Senegal—steady as she goes
A ministerial departure and a supermajor arrival reflect the rising stakes in West Africa's latest upstream player, but the president is playing it cool
Senegal is being well and truly blooded as a new oil and gas province. And as in the tradition of frontier exploration, the geopolitical risk is becoming murkier, as the list of discoveries grows.
In the latest episode, the energy minister was sacked by President Macky Sall on the same day in early May that it was announced that France's Total had signed an agreement covering exploration and a production sharing contract for the 10,357 sq km Rufisque Offshore Profond block off the central Senegalese coast and would also assess the potential of Senegal's ultra-deepwater acreage. Total will hold a 90% stake in the block, with state oil company Petrosen taking the other 10%.
Sall has given no reason for the removal of Thierno Alassane Sall—no relation, but a long-standing colleague of the president—from the energy ministry. However, the timing indicates the two events were related. Senegalese political and media sources suggest the minister may have favoured a rival bid for the acreage awarded to Total, but was overruled by a president keen to have a beefed-up French presence in the country.
Total's commitment to study Senegal's ultra-deepwater potential could also prove highly useful to the president—an oil geophysicist by training—in attracting further investment to the sector down the line, if it yielded encouraging results.
The sacking is unlikely to cause concern among the majority of foreign investors in the oil sector, given the country's track record of political stability and reassurances from the president in May that energy policy would remain unchanged, regardless of who was heading the energy ministry. The country's energy portfolio is now being managed by Prime Minister Mohammed Dionne.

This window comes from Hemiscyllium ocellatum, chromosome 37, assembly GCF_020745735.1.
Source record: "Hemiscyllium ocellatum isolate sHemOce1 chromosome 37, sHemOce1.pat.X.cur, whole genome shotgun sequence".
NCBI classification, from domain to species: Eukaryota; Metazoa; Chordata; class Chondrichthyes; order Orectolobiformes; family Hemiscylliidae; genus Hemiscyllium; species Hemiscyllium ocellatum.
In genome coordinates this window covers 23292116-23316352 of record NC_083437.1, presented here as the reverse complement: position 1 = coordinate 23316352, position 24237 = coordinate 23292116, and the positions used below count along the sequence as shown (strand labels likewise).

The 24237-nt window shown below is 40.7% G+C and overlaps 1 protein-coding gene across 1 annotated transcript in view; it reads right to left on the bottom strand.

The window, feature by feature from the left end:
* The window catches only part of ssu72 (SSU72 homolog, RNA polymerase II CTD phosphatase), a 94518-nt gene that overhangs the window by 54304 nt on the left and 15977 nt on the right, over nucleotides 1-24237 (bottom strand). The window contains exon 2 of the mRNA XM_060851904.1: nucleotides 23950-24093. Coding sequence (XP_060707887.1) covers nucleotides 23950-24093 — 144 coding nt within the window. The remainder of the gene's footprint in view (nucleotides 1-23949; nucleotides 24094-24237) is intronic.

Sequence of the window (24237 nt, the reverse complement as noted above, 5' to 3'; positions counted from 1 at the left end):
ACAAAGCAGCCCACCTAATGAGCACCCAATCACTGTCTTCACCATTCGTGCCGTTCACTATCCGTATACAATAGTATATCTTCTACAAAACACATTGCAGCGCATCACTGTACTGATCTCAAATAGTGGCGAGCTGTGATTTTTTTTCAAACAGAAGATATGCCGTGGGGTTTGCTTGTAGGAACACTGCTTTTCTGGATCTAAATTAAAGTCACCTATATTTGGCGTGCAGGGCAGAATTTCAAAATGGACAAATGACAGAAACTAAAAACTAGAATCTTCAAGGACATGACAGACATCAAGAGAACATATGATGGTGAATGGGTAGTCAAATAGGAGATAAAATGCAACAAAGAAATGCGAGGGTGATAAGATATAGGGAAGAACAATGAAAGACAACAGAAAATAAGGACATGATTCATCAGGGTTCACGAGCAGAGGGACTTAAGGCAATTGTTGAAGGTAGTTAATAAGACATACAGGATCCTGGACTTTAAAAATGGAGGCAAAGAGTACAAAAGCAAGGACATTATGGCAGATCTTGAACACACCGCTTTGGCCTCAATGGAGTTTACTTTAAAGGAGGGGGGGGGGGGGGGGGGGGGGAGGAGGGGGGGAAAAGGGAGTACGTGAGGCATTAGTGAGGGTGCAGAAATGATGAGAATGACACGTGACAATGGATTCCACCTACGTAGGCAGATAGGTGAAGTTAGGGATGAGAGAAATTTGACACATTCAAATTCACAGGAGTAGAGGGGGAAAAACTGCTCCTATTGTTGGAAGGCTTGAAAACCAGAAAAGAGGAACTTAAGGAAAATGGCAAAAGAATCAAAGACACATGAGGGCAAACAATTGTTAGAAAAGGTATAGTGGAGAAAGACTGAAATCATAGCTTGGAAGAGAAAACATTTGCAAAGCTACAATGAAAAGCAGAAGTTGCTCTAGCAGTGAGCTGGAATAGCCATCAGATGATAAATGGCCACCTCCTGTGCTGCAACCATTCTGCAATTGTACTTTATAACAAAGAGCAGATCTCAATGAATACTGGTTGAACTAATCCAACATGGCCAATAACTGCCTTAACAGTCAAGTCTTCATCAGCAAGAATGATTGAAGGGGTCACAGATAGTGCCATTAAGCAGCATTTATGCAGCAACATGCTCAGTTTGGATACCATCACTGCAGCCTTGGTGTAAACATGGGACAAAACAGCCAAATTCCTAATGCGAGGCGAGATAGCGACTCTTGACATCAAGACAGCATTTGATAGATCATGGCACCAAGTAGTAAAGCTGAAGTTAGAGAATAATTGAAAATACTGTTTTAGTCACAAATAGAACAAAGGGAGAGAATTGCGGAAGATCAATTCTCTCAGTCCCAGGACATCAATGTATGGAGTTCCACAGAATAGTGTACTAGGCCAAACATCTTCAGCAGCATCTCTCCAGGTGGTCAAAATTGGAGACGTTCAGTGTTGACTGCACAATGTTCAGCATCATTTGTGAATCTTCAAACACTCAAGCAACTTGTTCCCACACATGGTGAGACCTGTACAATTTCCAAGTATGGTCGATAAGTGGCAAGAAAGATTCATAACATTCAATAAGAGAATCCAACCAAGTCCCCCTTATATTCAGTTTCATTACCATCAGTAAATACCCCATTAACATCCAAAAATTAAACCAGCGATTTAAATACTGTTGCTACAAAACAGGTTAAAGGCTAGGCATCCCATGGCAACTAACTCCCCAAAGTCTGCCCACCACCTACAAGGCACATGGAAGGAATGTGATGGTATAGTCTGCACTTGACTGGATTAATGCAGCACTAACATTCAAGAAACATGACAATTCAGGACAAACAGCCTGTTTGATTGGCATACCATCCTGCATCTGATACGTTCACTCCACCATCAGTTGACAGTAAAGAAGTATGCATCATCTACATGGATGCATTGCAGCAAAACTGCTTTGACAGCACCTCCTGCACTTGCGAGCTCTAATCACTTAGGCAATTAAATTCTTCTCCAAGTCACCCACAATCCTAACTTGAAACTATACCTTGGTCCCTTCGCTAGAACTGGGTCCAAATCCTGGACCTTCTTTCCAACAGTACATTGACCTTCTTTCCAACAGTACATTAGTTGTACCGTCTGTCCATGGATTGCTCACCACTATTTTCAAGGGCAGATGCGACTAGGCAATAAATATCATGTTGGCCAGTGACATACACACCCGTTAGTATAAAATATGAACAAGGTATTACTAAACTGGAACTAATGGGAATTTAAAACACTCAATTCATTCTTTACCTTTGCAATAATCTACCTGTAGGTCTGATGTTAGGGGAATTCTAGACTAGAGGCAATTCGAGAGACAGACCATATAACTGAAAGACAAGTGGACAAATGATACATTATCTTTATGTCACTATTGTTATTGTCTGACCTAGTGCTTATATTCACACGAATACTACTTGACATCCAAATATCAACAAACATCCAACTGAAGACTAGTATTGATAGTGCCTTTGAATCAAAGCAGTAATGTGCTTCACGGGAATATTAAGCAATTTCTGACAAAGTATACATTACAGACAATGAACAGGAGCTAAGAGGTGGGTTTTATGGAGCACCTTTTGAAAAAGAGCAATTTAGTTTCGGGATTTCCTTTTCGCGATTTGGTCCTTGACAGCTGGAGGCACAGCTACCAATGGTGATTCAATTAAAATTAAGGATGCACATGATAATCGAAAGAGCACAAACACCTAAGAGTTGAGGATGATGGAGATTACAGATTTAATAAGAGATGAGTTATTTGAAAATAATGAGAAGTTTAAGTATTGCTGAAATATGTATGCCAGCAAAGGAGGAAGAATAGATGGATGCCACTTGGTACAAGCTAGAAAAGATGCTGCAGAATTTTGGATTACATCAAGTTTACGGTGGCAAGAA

Total's arrival in Senegal's exploration sector, joining BP, Kosmos, Cairn Energy, Woodside and others, reflects the strategic interests of Senegal, France and Total itself.
Having already enticed investments from UK, US and Australian firms, the Senegalese government will welcome upstream involvement from the flagship oil firm of France, the country's former colonial power, with which it has close ties.
Sall, in common with other Africa leaders, is keen to reinforce ties with Europe and Asia, as the US administration under President Donald Trump appears to be distancing itself from a continent that had been more of a policy focus during Barack Obama's presidency.
Meanwhile, on the French side, François Hollande, in the last days of his presidency before being replaced by Emmanuel Macron in May, had devoted considerable time to propagating the country's ties with Africa, and not least with Senegal, which plays host to one of France's largest foreign diplomatic missions. French involvement in Senegalese upstream—with UK-based BP already making waves there—may have received an airing during a state visit to Paris by Sall last December. Macron is likely to maintain France's close ties with Africa, according to French political analysts.